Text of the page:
Super Bowl ads battle for championship
Sunday, February 5, 2012
NEW YORK (AP) — Forget the battle between the Giants and the Pats. The real Super Bowl showdown is between advertisers.
The Super Bowl is advertising's biggest stage and companies spent an average of $3.5 million for 30-second commercials for the right to duke it out during Sunday's game. This year's ads use celebrities, nostalgia and sex appeal to draw in the 111 million-plus viewers who are expected to tune in.
"Viewers challenge the corporate community — can you really entertain me on Sunday?" says Bob Horowitz, executive producer of the annual CBS "Super Bowl's Greatest Commercials" show. "The bar is high but I believe the creative is stepping it up a notch this year."
In the first quarter, automakers dominated. Audi's ad features its bright LED headlights disrupting a vampire party. Meanwhile, Chevy's Silverado ad baits rival Ford in a doomsday scenario. Chevy Silverado drivers survive the end of the world, it seems, but a Ford driver didn't make it. And Hyundai's ad goes for laughs, showing a cheetah that's meant to race a Hyundai turns on a bystander instead.
Other first-quarter highlights include a Best Buy ad that shows the inventors of things like the camera phone. M&M's ad features a "nude" M&M who took off his colored shell at a party. And Pepsi has several stars in its ad, including Elton John starring as a king.
Here are some other ad highlights to look out for during the remainder of the game:
Several advertisers decided to use scantily-clad people in their ads to draw attention.
Clothing retailer H&M's ad shows soccer star David Beckham in his underwear.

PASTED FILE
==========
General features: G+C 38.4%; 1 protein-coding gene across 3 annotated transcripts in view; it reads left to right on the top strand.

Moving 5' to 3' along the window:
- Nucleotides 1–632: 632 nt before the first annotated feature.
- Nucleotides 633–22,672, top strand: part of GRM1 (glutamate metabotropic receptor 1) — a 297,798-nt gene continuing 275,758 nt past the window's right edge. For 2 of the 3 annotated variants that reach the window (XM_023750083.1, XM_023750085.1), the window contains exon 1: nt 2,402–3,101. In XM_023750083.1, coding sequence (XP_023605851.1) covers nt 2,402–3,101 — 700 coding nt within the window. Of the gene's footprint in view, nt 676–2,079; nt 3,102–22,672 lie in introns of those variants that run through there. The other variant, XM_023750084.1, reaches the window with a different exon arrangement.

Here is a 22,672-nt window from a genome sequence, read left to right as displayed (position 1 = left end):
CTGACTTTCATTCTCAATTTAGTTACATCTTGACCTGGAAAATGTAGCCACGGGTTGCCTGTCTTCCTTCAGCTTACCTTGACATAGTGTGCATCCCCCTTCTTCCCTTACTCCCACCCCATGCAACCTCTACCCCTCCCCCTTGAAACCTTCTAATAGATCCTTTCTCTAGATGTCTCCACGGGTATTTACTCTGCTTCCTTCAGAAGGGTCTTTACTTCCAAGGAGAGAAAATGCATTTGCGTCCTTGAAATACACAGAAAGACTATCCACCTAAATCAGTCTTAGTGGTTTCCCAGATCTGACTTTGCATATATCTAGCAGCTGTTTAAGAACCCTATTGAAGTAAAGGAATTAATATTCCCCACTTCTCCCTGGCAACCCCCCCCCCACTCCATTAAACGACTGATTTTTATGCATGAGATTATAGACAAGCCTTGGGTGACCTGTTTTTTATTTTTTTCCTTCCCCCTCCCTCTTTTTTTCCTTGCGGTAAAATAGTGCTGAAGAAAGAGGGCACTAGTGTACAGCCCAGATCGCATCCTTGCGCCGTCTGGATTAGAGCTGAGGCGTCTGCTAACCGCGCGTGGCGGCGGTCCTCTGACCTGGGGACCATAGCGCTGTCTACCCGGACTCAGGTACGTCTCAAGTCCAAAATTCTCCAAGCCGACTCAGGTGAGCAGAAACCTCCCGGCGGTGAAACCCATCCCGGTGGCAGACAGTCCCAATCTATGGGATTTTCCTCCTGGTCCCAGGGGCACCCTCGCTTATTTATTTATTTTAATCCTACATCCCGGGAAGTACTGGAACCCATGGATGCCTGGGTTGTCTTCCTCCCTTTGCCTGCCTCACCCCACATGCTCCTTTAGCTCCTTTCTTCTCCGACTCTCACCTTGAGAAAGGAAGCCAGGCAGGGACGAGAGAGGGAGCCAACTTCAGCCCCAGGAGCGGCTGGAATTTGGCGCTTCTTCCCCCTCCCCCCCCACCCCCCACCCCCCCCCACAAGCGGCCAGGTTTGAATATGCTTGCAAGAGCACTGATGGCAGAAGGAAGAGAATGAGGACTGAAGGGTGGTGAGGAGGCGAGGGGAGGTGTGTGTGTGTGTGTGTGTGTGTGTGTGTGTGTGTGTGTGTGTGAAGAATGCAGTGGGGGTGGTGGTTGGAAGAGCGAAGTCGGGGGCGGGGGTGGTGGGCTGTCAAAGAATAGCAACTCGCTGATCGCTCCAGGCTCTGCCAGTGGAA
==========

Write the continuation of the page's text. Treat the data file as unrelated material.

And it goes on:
Online florist Teleflora and automaker Kia both use Victoria Secret's model Adriana Lima.
And Toyota's ad, which depicts "reinvented" objects in the style of its "reinvented" Camry, features a "reinvented" couch made up of women wearing bikinis. "It also comes in male," a voiceover in the ad says while showing a couch of shirtless men.
Celebrities always draw attention, a fact Super Bowl advertisers continue to use to their advantage.
Chrysler, one of nine automakers advertising during the game, is airing a two-minute Super Bowl ad that stars Clint Eastwood. The aging actor talks about the rebirth of Chrysler and Detroit. This follows the company's ad last year that starred rapper Eminem.
And real-estate company Century 21's ad shows that a real estate agent is able to outdo speed skater Apolo Ohno on the ice, business mogul Donald Trump in business and former football player Deion Sanders at an open house.
Some advertisers are attempting to appeal to viewers by stirring up old memories.
Honda's ad for its compact sports-utility vehicle CR-V shows actor Matthew Broderick living a grown-up version of his 1986 hit movie "Ferris Bueller's Day Off. The ad includes two dozen references to "Ferris Bueller's Day off.
Likewise, an Acura NSX ad features 1990s comedic titan Jerry Seinfeld battling with late-night talk show host Jay Leno over the sportscar. The ad includes Seinfeld references like a cameo by the "Soup Nazi" character.
Dannon went for fans of 1990s hit TV show "Full House" by featuring one of its stars, John Stamos, in an ad to tout its Oikos Greek yogurt.
And Downy's ad remakes one of the most classic commercials of all time, Coke's 1980 spot "Mean Joe Green." In the original, a little boy gives a gruff football player Joe Green a Coke as he comes off the field. The Downy remake stars Green and actress Amy Sedaris in the little boy role giving Green a can of Downy fabric softener.
Sticking to a formula
Why tinker with what works? Many advertisers are revisiting past spots.
Job search website Careerbuilder.com's chimps are back for the eighth time, as is stock-trading website ETrade's baby, who is making his fifth appearance.
And domain-name hosting site GoDaddy uses "Go Daddy Girl" racecar driver Danica Patrick again, just as it has done every year since 2008. She's starring in both GoDaddy's ads — her ninth and 10th Super Bowl ad appearances — making her one most often-appearing Super Bowl ad celebrities.
Dee-Ann Durbin in Detroit contributed to this report.
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